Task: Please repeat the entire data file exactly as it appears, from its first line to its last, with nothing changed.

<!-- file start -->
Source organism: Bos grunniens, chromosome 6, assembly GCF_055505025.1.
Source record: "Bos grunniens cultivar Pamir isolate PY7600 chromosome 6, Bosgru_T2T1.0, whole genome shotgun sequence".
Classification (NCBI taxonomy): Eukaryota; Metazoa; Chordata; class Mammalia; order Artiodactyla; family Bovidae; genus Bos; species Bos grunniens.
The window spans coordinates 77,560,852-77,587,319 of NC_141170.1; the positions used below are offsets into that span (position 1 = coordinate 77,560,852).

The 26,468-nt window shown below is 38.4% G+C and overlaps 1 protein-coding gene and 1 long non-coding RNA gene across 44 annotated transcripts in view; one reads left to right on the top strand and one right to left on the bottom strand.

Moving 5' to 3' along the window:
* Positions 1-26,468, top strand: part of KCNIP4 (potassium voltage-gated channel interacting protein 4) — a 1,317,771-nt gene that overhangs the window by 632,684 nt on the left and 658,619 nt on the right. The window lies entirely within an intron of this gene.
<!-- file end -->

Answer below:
Source organism: Bos grunniens, chromosome 6, assembly GCF_055505025.1.
Source record: "Bos grunniens cultivar Pamir isolate PY7600 chromosome 6, Bosgru_T2T1.0, whole genome shotgun sequence".
Classification (NCBI taxonomy): Eukaryota; Metazoa; Chordata; class Mammalia; order Artiodactyla; family Bovidae; genus Bos; species Bos grunniens.
The window spans coordinates 77,560,852-77,587,319 of NC_141170.1; the positions used below are offsets into that span (position 1 = coordinate 77,560,852).

The 26,468-nt window shown below is 38.4% G+C and overlaps 1 protein-coding gene and 1 long non-coding RNA gene across 44 annotated transcripts in view; one reads left to right on the top strand and one right to left on the bottom strand.

Moving 5' to 3' along the window:
* Positions 1-26,468, top strand: part of KCNIP4 (potassium voltage-gated channel interacting protein 4) — a 1,317,771-nt gene that overhangs the window by 632,684 nt on the left and 658,619 nt on the right. The window lies entirely within an intron of this gene.